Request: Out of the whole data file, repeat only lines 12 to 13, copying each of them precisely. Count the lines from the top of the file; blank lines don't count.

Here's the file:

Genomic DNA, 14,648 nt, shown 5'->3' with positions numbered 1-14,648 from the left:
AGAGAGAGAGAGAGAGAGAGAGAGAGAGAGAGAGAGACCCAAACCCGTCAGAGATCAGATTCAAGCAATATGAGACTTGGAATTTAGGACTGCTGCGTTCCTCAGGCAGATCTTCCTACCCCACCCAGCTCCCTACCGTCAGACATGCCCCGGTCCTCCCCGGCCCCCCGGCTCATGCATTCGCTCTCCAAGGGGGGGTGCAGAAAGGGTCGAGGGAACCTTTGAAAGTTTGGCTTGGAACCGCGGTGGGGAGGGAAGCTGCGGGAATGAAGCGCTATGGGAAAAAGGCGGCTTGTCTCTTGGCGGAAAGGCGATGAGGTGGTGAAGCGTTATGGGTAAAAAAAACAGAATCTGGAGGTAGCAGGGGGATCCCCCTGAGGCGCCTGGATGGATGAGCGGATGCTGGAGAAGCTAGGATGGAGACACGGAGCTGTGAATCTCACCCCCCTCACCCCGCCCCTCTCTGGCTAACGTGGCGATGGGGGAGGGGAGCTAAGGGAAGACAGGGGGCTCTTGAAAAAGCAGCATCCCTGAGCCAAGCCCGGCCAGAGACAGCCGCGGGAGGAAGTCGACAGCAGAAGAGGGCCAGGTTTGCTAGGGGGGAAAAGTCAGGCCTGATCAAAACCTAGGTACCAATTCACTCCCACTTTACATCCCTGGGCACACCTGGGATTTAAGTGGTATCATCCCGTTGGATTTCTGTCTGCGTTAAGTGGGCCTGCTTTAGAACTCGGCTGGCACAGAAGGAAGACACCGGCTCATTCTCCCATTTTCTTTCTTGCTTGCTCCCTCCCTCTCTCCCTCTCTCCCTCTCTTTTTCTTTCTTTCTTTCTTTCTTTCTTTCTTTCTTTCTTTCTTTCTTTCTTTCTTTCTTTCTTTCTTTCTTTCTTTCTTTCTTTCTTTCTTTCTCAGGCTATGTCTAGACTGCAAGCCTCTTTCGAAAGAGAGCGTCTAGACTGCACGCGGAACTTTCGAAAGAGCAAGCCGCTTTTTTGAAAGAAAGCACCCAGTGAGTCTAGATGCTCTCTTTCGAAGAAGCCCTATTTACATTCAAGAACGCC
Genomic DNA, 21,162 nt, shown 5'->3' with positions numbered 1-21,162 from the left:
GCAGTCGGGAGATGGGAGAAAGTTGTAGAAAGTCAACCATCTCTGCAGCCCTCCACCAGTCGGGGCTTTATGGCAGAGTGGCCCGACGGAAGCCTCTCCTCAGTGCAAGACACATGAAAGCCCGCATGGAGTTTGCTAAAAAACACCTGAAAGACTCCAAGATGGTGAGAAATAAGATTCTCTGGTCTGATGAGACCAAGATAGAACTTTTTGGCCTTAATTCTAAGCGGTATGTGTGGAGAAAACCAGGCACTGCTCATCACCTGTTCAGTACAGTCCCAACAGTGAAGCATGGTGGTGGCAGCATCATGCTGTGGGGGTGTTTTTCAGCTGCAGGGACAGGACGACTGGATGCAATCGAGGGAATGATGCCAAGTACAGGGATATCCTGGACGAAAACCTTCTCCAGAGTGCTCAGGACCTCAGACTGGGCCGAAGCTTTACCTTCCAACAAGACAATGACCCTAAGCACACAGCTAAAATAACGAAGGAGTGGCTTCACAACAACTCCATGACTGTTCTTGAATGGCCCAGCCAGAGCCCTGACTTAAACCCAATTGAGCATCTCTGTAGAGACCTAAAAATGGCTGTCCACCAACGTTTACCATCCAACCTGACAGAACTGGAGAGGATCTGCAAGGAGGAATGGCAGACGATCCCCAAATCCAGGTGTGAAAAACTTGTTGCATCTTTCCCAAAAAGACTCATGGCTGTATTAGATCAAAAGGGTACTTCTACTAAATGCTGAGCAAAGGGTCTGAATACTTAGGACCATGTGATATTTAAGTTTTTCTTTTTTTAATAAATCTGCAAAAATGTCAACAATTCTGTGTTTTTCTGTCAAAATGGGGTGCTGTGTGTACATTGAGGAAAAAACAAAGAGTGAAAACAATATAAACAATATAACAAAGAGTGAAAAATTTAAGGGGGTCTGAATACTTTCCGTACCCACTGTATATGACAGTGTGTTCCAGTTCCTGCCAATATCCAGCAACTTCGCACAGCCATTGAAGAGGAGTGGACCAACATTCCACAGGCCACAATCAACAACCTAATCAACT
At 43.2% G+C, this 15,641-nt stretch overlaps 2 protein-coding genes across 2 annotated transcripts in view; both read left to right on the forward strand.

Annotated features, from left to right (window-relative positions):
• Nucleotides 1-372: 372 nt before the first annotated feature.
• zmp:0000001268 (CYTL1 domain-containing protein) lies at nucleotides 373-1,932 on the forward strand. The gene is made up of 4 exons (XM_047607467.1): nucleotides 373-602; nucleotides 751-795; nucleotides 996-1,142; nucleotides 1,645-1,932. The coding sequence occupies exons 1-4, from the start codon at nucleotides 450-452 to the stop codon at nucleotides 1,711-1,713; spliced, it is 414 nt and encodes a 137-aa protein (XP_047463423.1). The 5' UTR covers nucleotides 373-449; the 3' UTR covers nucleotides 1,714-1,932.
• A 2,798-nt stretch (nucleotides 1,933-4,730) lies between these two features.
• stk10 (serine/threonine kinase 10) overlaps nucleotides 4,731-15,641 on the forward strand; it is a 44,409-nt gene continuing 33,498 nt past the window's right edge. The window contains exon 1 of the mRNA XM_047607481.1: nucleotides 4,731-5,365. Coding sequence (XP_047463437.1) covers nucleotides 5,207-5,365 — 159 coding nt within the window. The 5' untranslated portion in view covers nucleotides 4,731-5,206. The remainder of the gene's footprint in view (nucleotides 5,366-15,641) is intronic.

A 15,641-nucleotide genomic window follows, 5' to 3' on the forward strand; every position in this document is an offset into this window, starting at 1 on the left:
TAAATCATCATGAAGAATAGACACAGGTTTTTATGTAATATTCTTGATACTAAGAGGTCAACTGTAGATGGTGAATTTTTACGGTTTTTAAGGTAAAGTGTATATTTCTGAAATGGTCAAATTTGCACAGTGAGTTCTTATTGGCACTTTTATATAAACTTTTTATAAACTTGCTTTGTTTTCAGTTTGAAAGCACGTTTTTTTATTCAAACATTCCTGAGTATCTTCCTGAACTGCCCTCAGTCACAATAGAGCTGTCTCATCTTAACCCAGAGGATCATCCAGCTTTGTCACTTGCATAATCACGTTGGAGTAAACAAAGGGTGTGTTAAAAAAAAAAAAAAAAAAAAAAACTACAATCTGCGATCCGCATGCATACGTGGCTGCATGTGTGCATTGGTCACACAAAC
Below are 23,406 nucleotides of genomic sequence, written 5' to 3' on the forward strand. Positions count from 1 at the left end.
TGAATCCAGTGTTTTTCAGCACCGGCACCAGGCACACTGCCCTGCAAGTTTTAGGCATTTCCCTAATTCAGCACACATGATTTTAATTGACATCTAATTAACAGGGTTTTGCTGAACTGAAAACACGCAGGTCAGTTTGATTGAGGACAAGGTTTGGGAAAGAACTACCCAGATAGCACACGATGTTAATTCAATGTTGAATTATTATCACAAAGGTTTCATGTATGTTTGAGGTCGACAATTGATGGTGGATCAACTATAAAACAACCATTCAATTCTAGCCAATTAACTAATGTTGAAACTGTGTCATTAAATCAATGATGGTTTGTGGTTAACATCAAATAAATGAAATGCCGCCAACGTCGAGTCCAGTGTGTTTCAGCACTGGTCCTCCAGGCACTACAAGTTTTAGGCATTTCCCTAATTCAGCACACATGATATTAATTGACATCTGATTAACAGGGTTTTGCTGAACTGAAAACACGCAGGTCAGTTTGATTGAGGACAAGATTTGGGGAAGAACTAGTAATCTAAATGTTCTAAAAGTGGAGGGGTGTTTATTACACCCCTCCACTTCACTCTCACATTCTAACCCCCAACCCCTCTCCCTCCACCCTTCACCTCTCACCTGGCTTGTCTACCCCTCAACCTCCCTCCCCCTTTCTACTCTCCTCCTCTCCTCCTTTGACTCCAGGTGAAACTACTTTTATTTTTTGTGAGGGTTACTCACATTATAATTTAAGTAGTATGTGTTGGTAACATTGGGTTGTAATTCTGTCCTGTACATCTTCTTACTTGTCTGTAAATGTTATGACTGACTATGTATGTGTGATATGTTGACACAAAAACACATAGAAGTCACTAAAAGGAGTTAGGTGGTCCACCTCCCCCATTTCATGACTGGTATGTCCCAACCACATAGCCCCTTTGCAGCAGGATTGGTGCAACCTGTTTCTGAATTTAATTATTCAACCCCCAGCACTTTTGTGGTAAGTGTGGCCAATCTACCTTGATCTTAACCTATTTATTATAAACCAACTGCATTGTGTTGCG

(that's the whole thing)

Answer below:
TAAATCATCATGAAGAATAGACACAGGTTTTTATGTAATATTCTTGATACTAAGAGGTCAACTGTAGATGGTGAATTTTTACGGTTTTTAAGGTAAAGTGTATATTTCTGAAATGGTCAAATTTGCACAGTGAGTTCTTATTGGCACTTTTATATAAACTTTTTATAAACTTGCTTTGTTTTCAGTTTGAAAGCACGTTTTTTTATTCAAACATTCCTGAGTATCTTCCTGAACTGCCCTCAGTCACAATAGAGCTGTCTCATCTTAACCCAGAGGATCATCCAGCTTTGTCACTTGCATAATCACGTTGGAGTAAACAAAGGGTGTGTTAAAAAAAAAAAAAAAAAAAAAAACTACAATCTGCGATCCGCATGCATACGTGGCTGCATGTGTGCATTGGTCACACAAAC
Below are 23,406 nucleotides of genomic sequence, written 5' to 3' on the forward strand. Positions count from 1 at the left end.